Knowing this number will allow you to make adjustments with your workflow and the amount of work that gets completed each day, especially if you are noticing that you are way behind schedule.

If you are truly having trouble finding the time to determine your schedule performance index when you need it, you can easily determine your schedule variance instead.  You will still need your earned value and planned value, but for your schedule variance, all you need to do is subtract your planned value from your earned value to see where you are at within your project.  This is much easier to do when you are in the middle of a construction site and only have seconds to determine where you are in the scope of an entire project.

A schedule variance of zero will show you that your project is right on track to be completed when it should be, while a number higher than zero will show that you are currently ahead of schedule.

Both these can be helpful to you, but it is important to note that they are just giving you an idea of where you stand in terms on the project.  There are many variables that can change the outcome of the work being completed, as well as whether or not you are truly ahead, behind, or on schedule.

You should also be aware that your schedule performance index is going to work hand in hand with your cost performance index.  While your schedule performance index will show how efficiently you are with your project compared to your plans, your cost performance index will show how efficient you are being with the money that you are spending to get the work completed.

To determine your cost performance index, you will need to divide your earned value by your actual cost for the project so far.  If your cost performance index is less than one, you are over budget and will be earning less than anticipated on your current project.  However, if your cost performance index is higher than one, you are under budget and you will be earning more than you thought when the project is completed.  Of course, you may find that your cost performance index equals one, which means that you are on budget and earning what you planned on.  This scenario rarely happens though, so you probably will not see it too often during your time in the field.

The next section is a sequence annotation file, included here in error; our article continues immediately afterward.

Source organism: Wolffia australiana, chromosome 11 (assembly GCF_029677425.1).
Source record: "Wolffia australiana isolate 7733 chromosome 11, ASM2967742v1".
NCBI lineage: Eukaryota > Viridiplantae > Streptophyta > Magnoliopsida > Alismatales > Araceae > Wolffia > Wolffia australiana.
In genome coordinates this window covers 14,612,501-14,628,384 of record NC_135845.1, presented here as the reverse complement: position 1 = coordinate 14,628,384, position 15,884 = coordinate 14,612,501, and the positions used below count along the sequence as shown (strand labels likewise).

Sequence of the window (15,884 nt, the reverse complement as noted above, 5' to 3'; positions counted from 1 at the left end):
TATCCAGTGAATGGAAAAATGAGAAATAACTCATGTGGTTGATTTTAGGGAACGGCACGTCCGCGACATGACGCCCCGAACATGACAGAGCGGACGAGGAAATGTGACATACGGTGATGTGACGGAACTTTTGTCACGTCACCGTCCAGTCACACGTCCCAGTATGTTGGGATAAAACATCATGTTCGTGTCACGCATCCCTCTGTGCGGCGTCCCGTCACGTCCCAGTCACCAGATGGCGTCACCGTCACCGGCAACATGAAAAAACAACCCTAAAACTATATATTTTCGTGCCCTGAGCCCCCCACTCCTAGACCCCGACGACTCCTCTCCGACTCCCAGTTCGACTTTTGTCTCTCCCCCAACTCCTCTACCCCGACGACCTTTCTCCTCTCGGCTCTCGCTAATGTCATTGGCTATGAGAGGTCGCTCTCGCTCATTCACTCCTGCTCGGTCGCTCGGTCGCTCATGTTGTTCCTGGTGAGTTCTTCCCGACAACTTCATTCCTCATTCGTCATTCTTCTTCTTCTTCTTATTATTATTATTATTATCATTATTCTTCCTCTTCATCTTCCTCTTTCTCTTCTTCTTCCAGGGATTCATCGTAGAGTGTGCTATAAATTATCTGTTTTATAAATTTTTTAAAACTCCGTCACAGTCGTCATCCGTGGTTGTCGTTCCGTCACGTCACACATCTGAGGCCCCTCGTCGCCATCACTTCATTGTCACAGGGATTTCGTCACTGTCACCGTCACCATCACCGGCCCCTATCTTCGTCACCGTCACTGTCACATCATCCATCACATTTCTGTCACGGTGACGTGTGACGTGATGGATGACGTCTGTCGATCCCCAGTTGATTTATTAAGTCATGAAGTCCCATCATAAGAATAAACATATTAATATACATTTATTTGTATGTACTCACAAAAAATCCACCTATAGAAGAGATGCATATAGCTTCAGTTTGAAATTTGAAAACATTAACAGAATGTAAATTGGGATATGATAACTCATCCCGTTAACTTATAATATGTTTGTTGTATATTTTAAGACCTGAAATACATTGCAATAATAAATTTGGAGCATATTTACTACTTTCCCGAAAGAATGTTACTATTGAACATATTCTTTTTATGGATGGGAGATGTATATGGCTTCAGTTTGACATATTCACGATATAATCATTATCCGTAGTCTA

As you can see, these two indexes go together, because you need both to successfully finish a project.  After all, you can be far ahead of schedule according to your schedule performance index, but if you are spending more than you should, and your cost performance index is too low, then you will not be earning what you should for the work that you are doing.

It is going to be necessary for you to at least determine your schedule performance index for every project that you do, because it may be the only way you can tell where you are on your planned timeline.  However, performing the calculations for both these indexes will allow you to see if your project will be a success or if you need to start making changes to future projects to avoid the same mistakes and issues down the road.

After all, there are no guarantees in this line of work, so every little bit of help that you can get, even if the help itself is not guaranteed, is better than nothing!  So, go determine your schedule performance index right now, as well as your cost performance index, and see how your current project is lining up with all the ones you have completed in the past.